I recall a discussion with a Nobel prize winner who was visiting (two of my colleagues had been postdocs in his lab) about the issues that will arise once measurement precision reaches a certain level. Like having to specify whether an electron’s mass measurement was made at the bottom of a mountain or the top. We do this with time already, because we can do the measurements with sufficient precision.

Do you know, - can we also measure the ruler precise enough to know if these are any deviation from the vacuum definition?

1 hour ago, swansont said:

I was thinking of what happens near a BH. Light can travel (orbit) but time dilation becomes infinite as seen by a distant observer

I've been thinking the same thing. The light must cease to move as seen from a outside perspective, which means that the photon must cease to exist. From the point of view of the event horizon, it will move quite normally. It is a contradiction. You are probably also familiar with the BH paradox

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23 minutes ago, Bjarne-7 said:

It is only something we pretend for purely pedagogical reasons.

If you built multiple atomic clocks in one location and then sent some to a location at a different elevation, the ones at a higher elevation will run at a higher frequency. This isn’t a pedagogical exercise. I’ve done it. (Some clocks near sea level, the others at more than 1 km higher in elevation. The latter ran more than 10^-13 faster at the final location)

ETA: A ruler will curve in a gravitational field, but directly measuring that isn’t something we can currently do

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6 minutes ago, swansont said:

If you built multiple atomic clocks in one location and then sent some to a location at a different elevation, the ones at a higher elevation will run at a higher frequency. This isn’t a pedagogical exercise. I’ve done it. (Some clocks near sea level, the others at more than 1 km higher in elevation. The latter ran more than 10^-13 faster at the final location)

Right, and no surprises I guess

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In relativity, we frequently see discussions of quantities that are different in different frames of reference. Less often do we see discussions of quantities that remain the same in different frames of reference (other than the speed of light in a vacuum). I think this leads to confusion about the nature of relativity. I think it is important to note that all observers measuring the same quantity will always obtain the same value regardless of their frame of reference. This means that regardless of the picture relativity seems to paint, relativity does present a truly consistent picture of reality. When it is said that observers in different frames of reference obtain different values for a given measurement, it is because they are actually measuring different things. For example, length contraction is the result of observers in different frames of reference measuring the proper distance between different points in spacetime. The measured width of a river will depend on whether it is measured perpendicularly across or obliquely across, and the same is true for the world-strip of a rod in spacetime. In the case of time dilation, one is comparing the proper time between one pair of points in spacetime with the proper time between another pair of points in spacetime, with some notion of simultaneity between the pairs of points justifying the comparison. But it is when one believes that the different measurements are the same measurement that one can have a confused picture of relativity.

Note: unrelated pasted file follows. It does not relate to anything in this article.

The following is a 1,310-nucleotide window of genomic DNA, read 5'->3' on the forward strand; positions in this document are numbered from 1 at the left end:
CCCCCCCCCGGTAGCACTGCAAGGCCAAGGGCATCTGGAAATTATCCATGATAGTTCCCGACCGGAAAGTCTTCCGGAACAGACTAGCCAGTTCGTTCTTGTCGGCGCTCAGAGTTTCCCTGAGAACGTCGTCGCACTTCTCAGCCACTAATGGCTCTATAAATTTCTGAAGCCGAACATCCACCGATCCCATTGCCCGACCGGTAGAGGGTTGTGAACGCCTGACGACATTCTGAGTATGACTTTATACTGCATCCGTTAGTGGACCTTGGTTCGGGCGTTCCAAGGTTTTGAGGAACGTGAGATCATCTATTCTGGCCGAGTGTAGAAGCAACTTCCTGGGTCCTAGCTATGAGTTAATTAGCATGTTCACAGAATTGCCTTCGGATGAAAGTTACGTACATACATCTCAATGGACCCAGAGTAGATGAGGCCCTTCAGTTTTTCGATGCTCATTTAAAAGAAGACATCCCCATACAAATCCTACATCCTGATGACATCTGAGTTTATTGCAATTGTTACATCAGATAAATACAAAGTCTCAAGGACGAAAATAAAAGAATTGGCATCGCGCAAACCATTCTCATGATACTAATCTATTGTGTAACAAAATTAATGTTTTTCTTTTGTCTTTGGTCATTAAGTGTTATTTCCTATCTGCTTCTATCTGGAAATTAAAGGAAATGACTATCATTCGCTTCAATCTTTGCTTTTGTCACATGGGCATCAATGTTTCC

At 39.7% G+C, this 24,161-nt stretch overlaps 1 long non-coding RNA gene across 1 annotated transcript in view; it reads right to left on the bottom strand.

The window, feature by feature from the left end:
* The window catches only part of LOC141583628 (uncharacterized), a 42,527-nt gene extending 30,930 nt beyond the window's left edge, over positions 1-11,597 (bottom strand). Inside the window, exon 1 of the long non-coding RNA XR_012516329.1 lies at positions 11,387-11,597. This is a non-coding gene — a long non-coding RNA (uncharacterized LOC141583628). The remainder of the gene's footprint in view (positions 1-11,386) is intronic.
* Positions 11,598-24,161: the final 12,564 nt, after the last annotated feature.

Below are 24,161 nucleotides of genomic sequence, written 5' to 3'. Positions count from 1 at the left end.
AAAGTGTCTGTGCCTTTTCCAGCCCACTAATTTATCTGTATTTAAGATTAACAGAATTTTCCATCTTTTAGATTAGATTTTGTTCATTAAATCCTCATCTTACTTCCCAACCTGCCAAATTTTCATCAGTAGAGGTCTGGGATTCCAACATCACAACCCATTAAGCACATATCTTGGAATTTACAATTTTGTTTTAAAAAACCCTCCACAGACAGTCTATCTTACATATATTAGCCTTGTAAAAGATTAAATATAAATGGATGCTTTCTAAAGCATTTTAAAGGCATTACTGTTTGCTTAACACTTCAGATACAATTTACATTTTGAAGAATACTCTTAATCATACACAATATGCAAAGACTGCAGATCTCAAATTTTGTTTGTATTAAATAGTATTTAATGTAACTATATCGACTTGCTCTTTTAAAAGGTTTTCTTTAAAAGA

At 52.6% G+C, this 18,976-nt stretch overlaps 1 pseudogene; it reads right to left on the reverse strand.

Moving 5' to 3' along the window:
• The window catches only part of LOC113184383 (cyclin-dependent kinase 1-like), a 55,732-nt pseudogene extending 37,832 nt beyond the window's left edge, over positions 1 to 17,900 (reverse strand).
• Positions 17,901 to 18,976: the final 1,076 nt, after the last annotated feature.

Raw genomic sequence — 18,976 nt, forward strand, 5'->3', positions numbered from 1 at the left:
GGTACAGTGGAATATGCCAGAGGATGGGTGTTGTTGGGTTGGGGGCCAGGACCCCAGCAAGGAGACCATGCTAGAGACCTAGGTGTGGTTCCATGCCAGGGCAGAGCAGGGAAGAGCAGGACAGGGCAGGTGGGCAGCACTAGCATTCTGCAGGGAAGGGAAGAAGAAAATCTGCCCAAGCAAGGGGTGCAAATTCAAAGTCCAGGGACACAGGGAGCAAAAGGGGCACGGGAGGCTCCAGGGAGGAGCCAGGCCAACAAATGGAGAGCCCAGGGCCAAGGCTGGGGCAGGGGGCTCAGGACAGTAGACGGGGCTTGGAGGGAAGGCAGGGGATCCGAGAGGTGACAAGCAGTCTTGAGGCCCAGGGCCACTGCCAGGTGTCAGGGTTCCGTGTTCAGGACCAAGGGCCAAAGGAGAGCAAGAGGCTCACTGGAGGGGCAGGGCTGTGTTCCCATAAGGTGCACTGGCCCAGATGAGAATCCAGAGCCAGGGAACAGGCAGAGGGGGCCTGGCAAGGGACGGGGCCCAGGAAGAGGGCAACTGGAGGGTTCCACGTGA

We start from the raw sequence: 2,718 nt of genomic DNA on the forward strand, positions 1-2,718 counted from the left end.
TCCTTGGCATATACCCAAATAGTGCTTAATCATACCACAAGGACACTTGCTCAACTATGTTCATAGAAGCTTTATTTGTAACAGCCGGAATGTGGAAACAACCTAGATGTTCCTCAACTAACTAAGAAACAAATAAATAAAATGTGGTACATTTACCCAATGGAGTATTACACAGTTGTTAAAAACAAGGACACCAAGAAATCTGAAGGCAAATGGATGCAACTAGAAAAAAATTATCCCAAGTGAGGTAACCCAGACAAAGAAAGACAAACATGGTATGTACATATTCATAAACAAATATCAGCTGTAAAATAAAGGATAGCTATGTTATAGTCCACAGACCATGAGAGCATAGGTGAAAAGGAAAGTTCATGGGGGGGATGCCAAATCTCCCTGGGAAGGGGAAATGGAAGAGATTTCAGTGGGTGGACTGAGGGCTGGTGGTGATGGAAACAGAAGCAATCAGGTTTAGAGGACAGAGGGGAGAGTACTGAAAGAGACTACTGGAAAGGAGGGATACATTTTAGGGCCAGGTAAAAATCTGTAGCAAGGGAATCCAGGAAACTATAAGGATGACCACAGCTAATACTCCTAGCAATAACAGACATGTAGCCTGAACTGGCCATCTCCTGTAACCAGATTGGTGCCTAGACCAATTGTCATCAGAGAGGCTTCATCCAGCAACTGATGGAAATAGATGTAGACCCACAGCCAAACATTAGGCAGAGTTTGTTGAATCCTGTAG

Edited by KJW
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21 minutes ago, KJW said:

But it is when one believes that the different measurements are the same measurement that one can have a confused picture of relativity.

That is not the case in this debate, here it is not necessary to measure, but only to compare 1 meter, almost exactly the same way you (using calculation) can compare 1 second

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2 hours ago, swansont said:

I was thinking of what happens near a BH. Light can travel (orbit) but time dilation becomes infinite as seen by a distant observer

For example, in Schwarzschild coordinates, the rate at which light propagates at the event horizon is zero, but still the local speed of light at the horizon is c. Obviously both things can't be referred to as "the speed of light" and be used interchangeably. I used "rate" instead of "speed" because I don't think the latter is the right word to use here.

What's the correct term for what you're describing (or for what Bjarne-7 is having a problem with?). I wouldn't use "speed of light" when talking about curved spaces unless whatever d/t that's referred to is the same as the local speed of light over d. Anything else I think needs to be described more specifically than just "speed of light."